How to Encourage Your Children - Kumon

How to Encourage Your Children

Did you know encouragement helps your children develop pride in their achievements and acquire a positive attitude toward learning?

While encouragement is not a new idea, most people tend to give their children non-specific praise instead of encouragement. By understanding the difference between praise and encouragement and how to use each appropriately, parents can help their children gain a sense of self-awareness and confidence.

Children who are encouraged tend to develop stronger self-motivation skills for their work and attain greater gratification from their work. They learn to take pride in the process as well as the final outcome. Encouragement gives children hope that they can succeed and builds their confidence by helping them recognize their own self-worth.

Different forms of praise have different effects on children. Praise is an expression of approval or admiration and can be non-specific, exaggerated, and is often in the form of a compliment. Encouragement, also known as specific praise, is detailed, non-judgmental, valid, and sincere. Praise can be given when good results are achieved, like winning a race or contest, but it should be used sparingly to retain its value. Encouragement can be given more often, even when activities don’t go as planned. When children feel discouraged and lose hope, encouragement is needed. Simply praising a child for doing a “good job” may not be as effective as encouraging them by commenting on their “commitment to getting the job done.”

The following are a few examples of non-specific praise vs. encouragement:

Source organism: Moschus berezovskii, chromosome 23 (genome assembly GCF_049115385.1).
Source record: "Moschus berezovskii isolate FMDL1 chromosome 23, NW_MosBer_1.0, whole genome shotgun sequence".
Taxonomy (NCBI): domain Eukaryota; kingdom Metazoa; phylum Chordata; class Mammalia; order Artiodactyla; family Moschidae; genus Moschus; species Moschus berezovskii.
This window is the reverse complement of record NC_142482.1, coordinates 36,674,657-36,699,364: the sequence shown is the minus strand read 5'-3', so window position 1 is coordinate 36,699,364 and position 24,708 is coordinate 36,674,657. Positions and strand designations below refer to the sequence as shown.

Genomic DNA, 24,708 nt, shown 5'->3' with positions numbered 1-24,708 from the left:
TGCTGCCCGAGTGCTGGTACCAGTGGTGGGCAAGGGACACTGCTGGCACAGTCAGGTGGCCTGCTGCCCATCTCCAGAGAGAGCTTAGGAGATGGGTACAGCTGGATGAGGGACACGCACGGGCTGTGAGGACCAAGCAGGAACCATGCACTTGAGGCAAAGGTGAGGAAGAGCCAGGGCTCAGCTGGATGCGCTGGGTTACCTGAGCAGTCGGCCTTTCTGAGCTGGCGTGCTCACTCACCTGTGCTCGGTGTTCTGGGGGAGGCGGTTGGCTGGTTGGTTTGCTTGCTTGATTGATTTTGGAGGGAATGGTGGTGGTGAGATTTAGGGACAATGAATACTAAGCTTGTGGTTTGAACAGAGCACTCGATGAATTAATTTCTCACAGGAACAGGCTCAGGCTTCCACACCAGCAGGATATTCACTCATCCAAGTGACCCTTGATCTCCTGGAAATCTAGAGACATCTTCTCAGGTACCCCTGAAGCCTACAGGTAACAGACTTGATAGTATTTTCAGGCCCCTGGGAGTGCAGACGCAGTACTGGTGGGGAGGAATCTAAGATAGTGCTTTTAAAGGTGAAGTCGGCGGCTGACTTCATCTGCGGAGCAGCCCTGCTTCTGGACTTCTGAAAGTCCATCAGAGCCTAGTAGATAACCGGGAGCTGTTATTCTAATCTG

Non-specific Praise

Encouragement – Specific Praise

Non-specific praise focuses on the outcome rather than the effort.“You did it!”  Encouragement focuses on the effort.“You worked hard on that assignment.”
Non-specific praise is often more about the feelings of the one giving the praise, rather than the one receiving it.“You make me proud!”  Encouragement is focused on the feelings of the recipient.“You must be proud of yourself for working through that problem.”
Non-specific praise is vague and can be meaningless when said repeatedly.“Good job!” Encouragement is specific.“You followed all the directions on your worksheet and got a good score.” 
Non-specific praise is often exaggerated for effect.“You are the best student I have ever seen!” Encouragement is based on realistic achievements.“You have come a long way. You’re reading more difficult books than you used to.” 

By encouraging children, they realize that they are capable. They will be able to take on new challenges with confidence and gain a sense of self-awareness, making it more likely that they will succeed.